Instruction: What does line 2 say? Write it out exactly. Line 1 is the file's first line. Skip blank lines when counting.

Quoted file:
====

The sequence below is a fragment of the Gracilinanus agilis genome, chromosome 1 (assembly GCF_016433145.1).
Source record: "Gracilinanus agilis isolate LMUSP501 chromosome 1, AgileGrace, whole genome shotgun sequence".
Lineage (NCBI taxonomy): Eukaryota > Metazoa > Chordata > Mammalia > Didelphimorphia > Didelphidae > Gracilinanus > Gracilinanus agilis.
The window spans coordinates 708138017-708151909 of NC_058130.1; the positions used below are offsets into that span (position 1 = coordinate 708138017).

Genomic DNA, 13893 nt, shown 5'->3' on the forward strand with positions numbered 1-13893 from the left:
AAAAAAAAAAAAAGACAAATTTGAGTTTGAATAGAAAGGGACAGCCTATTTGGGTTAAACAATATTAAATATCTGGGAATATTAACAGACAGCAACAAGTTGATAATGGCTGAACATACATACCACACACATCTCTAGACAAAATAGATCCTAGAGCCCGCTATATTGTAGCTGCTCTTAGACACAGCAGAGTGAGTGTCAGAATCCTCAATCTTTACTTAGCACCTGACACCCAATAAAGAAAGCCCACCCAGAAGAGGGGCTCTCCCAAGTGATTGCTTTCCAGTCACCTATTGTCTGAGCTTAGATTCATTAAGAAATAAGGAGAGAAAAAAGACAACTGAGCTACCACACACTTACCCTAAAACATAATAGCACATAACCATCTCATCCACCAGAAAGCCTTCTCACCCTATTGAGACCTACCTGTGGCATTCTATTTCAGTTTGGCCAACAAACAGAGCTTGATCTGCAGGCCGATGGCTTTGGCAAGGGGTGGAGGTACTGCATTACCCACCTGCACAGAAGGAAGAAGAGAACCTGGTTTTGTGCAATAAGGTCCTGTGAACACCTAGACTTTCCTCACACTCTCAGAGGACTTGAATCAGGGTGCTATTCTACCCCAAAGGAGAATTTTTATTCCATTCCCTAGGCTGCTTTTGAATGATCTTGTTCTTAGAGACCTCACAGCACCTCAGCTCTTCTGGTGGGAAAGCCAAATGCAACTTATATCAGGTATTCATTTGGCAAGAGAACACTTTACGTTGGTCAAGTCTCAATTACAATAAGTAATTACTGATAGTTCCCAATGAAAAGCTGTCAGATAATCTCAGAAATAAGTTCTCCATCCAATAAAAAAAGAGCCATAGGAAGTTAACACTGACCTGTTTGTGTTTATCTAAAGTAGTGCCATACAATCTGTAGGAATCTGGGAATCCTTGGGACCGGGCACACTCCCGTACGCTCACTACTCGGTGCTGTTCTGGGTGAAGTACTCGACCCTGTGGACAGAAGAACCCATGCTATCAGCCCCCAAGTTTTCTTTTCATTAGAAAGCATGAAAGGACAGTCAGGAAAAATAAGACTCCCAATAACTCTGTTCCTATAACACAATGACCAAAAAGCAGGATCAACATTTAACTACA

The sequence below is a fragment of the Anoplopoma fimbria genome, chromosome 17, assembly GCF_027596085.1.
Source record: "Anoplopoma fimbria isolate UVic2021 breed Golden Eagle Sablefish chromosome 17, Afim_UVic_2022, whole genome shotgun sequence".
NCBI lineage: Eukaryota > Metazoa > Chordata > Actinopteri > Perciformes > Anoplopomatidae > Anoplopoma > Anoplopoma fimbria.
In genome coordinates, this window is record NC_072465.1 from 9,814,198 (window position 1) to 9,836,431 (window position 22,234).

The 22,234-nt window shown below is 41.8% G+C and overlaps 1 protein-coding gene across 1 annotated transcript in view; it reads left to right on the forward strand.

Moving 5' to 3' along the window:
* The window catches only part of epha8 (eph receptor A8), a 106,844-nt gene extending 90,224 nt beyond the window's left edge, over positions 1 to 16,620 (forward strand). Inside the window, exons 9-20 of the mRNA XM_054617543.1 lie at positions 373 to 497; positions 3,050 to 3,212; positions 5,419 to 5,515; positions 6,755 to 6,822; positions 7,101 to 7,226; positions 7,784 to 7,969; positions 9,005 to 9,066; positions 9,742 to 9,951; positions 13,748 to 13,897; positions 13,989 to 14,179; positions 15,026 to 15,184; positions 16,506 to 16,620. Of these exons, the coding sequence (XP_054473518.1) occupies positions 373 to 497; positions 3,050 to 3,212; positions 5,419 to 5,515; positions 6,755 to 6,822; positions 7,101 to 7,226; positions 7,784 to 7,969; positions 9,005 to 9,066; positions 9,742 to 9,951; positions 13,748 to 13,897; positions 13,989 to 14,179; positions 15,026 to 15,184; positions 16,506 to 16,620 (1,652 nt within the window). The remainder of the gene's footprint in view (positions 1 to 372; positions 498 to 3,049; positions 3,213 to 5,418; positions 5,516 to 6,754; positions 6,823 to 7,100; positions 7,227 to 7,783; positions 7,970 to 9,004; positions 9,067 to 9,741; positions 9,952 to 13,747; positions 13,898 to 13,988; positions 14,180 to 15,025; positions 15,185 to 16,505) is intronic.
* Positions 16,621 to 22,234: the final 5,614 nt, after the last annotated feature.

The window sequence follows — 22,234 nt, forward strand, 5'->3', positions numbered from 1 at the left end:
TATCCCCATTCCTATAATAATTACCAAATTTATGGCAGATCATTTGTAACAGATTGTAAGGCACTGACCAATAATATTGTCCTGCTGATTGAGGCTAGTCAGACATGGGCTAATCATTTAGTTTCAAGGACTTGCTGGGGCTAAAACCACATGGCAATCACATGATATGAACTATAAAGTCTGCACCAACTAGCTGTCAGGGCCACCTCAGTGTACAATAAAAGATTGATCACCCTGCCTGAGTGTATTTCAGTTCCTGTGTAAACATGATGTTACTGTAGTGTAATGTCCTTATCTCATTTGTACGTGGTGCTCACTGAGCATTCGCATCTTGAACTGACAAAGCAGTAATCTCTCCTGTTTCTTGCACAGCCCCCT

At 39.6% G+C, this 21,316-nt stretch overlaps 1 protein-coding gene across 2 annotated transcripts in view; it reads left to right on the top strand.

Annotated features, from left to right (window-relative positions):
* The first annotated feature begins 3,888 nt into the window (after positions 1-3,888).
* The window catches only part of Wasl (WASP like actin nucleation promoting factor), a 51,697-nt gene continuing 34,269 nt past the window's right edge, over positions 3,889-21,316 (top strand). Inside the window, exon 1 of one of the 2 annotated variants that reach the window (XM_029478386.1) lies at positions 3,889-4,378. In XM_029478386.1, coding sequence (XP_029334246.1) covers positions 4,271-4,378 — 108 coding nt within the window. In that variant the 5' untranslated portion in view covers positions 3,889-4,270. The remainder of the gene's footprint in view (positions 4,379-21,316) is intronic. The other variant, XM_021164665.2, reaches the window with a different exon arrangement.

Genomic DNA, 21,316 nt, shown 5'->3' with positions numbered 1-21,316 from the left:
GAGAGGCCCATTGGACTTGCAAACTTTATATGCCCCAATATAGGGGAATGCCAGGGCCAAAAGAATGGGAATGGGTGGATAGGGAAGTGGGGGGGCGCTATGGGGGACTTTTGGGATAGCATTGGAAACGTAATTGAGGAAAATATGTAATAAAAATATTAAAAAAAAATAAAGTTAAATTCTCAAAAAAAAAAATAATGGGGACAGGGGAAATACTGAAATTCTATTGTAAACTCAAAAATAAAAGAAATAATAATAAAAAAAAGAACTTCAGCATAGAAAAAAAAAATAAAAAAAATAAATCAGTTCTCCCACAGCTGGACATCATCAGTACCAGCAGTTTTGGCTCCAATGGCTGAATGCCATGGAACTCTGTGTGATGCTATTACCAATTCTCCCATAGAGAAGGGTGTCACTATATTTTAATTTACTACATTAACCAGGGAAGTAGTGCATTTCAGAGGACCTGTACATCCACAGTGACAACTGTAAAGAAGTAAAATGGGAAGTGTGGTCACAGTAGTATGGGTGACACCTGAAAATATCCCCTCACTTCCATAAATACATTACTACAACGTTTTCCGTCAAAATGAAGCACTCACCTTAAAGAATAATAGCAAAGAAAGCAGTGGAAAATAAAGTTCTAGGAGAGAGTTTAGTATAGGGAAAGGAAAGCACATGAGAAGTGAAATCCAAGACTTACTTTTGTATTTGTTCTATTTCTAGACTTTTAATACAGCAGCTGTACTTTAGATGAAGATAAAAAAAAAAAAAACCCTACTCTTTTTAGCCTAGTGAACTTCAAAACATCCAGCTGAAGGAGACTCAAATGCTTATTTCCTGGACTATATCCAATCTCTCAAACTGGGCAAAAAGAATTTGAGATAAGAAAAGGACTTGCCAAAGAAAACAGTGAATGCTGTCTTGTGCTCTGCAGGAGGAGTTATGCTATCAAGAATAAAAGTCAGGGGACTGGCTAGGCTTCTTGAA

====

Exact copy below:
Source record: "Gracilinanus agilis isolate LMUSP501 chromosome 1, AgileGrace, whole genome shotgun sequence".